Scouting Notebook: Can Riley Leonard be QB3 in the 2024 NFL Draft Class?
By Rory Daniels
This week gave me my first opportunity to get eyes on some All-22 tape of Duke quarterback Riley Leonard. Over the summer, buzz on ‘Draft Twitter’ intensified about the Blue Devils junior signal-caller. So, it was only right to dive in and watch him against Boston College.
What's to like in Leonard's game?
Riley Leonard will go into his third year at Duke, his second as starter. He had an impressive 2022, throwing for 2778 yards, 20 touchdowns and only 6 interceptions. The Boston College game in particular wasn’t his strongest. PFF gave him a passing grade of 63.2 with Leonard only throwing a single touchdown. But it still gives us a sense of what Leonard can offer.
The most striking positive for me was Leonard’s pocket movement and poise. He has excellent feet, shifting quickly and working to establish the optimum throwing lane. His awareness in the pocket allows him to extend plays and avoid pressure.
That movement ability extends outside the pocket. At 6’4, 209lbs, you wouldn’t expect Leonard to be particularly explosive as a runner. However, he demonstrates impressive speed and elusivity. That means when forced out of the pocket he is a threat not only to get the first down, but significant yardage (see below). His high-school background in track shows you that Leonard is a legitimate dual-threat.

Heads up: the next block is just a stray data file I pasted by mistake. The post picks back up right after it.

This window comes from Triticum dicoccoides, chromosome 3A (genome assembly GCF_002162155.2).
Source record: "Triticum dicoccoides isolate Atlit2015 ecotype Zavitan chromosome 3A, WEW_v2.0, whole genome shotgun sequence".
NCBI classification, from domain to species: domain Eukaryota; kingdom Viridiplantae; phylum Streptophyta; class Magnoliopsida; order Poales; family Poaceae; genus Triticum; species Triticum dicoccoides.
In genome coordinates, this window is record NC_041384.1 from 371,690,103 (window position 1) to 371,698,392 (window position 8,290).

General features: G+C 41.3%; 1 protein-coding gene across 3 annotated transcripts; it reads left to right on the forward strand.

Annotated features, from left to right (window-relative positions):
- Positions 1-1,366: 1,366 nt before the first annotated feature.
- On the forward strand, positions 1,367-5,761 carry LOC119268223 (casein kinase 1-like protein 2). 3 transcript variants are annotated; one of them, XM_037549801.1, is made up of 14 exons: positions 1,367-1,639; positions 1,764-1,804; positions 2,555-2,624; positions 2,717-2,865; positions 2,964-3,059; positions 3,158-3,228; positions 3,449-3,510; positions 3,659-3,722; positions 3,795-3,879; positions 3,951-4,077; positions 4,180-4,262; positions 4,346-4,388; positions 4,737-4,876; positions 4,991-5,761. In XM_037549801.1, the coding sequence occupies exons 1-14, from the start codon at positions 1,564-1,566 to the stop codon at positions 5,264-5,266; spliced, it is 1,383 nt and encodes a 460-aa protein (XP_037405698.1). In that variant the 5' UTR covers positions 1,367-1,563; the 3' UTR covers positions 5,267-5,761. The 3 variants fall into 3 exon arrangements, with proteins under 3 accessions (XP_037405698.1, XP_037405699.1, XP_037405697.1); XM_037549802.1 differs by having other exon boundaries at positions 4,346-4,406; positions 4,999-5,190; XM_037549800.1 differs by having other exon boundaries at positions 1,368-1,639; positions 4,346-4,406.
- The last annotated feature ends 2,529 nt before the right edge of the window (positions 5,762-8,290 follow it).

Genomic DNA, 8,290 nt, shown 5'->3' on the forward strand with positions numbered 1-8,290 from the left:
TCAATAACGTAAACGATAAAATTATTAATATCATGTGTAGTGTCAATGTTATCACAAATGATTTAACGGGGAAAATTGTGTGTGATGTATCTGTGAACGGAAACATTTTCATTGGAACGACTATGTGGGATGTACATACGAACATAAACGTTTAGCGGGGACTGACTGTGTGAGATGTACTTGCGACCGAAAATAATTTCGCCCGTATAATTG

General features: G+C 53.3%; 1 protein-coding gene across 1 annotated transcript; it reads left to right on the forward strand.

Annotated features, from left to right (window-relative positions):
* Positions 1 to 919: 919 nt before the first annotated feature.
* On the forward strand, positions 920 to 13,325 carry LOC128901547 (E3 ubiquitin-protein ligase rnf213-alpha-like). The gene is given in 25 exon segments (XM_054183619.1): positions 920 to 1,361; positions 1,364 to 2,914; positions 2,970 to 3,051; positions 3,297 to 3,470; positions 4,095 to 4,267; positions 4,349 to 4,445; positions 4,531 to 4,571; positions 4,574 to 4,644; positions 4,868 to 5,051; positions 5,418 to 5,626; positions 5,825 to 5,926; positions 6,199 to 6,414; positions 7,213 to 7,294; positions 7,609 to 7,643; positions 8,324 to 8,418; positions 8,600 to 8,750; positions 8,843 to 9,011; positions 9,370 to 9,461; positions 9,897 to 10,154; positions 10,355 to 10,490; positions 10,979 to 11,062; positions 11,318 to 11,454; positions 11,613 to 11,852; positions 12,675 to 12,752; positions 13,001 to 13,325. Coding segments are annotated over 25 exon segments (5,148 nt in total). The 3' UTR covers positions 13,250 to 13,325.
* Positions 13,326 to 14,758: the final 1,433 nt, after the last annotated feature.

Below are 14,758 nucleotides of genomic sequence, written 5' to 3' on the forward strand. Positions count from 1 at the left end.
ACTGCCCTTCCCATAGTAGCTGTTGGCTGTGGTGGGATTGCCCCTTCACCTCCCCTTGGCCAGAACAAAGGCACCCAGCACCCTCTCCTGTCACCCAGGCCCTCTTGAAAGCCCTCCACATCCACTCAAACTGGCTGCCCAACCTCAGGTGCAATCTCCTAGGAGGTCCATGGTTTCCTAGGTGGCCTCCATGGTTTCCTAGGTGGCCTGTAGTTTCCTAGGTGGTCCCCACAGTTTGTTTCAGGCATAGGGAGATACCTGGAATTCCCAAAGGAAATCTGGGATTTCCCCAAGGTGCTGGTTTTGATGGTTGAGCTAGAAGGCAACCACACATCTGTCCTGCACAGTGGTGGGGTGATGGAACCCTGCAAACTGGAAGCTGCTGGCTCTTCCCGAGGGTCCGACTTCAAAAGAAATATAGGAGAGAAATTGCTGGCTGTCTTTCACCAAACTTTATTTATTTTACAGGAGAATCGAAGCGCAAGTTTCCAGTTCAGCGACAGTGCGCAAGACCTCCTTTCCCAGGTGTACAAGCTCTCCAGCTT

The final point worth noting is Leonard’s fearlessness in the face of pressure. The level of bravery he displays staying in the pocket, waiting for an opening, is a major plus. Having an internal clock that isn’t sped up by pressure will be key to a long NFL career.
What's to work on?
So what’s the downside? Well, not much really and that’s why I would have Leonard in and around Michael Penix Jr competing for the QB3 ranking. The major thing that separates him, Caleb Williams and Drake Maye is the X-factor.
Williams is a star playmaker, a magician in terms of arm angles as well as being a jitterbug-style runner with crazy escapability. Maye, a really strong downfield thrower. With his big arm, great zip, regularly hitting passes all over the field.
Against Boston College Leonard didn’t have what PFF classifies as a ‘Big Time Throw’, so perhaps it isn’t the best reflection of his playmaking. However, over the season, Leonard’s average depth of target was 8.7, lower than both of the other two who hover around the 10 yard mark.
Right now, Leonard is an accurate, poised, steady pair of hands. While he may not possess some of the wow plays that Penix has on tape, he’s a much cleaner prospect in health terms. That said, another impressive year at Duke, where Leonard can show he has big-play ability and demonstrate his ability as a runner, will certainly have him climbing up big boards.
From a personal perspective, I will be digging into another couple of games when available but the early signs are promising for Duke and Leonard.
formerly writing for the inside zone, rory will be breaking down college tape and keeping you up-to-date with all things CFB for the touchdown. an avid bengals fan, you can also find some of rory’s work at stripehype.com.